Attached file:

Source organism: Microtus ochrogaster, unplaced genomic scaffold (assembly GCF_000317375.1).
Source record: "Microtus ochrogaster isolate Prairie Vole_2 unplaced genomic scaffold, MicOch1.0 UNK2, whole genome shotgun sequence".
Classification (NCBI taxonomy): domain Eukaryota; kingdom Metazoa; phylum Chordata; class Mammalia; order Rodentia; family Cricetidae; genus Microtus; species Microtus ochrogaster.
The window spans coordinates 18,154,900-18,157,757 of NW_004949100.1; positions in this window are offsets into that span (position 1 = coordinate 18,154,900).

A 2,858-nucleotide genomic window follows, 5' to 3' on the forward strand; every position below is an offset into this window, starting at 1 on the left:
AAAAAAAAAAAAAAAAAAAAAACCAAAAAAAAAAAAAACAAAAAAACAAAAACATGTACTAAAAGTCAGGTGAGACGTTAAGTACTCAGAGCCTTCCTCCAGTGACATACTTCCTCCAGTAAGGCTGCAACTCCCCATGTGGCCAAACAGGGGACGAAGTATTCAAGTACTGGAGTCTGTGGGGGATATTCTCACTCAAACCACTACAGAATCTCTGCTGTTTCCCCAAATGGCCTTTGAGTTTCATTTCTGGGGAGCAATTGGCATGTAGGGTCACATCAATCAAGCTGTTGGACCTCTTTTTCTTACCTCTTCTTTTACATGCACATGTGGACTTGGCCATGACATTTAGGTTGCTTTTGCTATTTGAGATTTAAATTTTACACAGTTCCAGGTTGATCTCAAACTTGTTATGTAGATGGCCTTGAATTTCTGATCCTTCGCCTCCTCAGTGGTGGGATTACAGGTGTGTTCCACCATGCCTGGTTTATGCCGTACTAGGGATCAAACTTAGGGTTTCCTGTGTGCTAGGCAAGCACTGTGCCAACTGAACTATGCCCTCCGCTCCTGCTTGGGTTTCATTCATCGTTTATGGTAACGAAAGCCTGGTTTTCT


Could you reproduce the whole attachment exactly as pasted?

Source organism: Microtus ochrogaster, unplaced genomic scaffold (assembly GCF_000317375.1).
Source record: "Microtus ochrogaster isolate Prairie Vole_2 unplaced genomic scaffold, MicOch1.0 UNK2, whole genome shotgun sequence".
Classification (NCBI taxonomy): domain Eukaryota; kingdom Metazoa; phylum Chordata; class Mammalia; order Rodentia; family Cricetidae; genus Microtus; species Microtus ochrogaster.
The window spans coordinates 18,154,900-18,157,757 of NW_004949100.1; positions in this window are offsets into that span (position 1 = coordinate 18,154,900).

A 2,858-nucleotide genomic window follows, 5' to 3' on the forward strand; every position below is an offset into this window, starting at 1 on the left:
AAAAAAAAAAAAAAAAAAAAAACCAAAAAAAAAAAAAACAAAAAAACAAAAACATGTACTAAAAGTCAGGTGAGACGTTAAGTACTCAGAGCCTTCCTCCAGTGACATACTTCCTCCAGTAAGGCTGCAACTCCCCATGTGGCCAAACAGGGGACGAAGTATTCAAGTACTGGAGTCTGTGGGGGATATTCTCACTCAAACCACTACAGAATCTCTGCTGTTTCCCCAAATGGCCTTTGAGTTTCATTTCTGGGGAGCAATTGGCATGTAGGGTCACATCAATCAAGCTGTTGGACCTCTTTTTCTTACCTCTTCTTTTACATGCACATGTGGACTTGGCCATGACATTTAGGTTGCTTTTGCTATTTGAGATTTAAATTTTACACAGTTCCAGGTTGATCTCAAACTTGTTATGTAGATGGCCTTGAATTTCTGATCCTTCGCCTCCTCAGTGGTGGGATTACAGGTGTGTTCCACCATGCCTGGTTTATGCCGTACTAGGGATCAAACTTAGGGTTTCCTGTGTGCTAGGCAAGCACTGTGCCAACTGAACTATGCCCTCCGCTCCTGCTTGGGTTTCATTCATCGTTTATGGTAACGAAAGCCTGGTTTTCT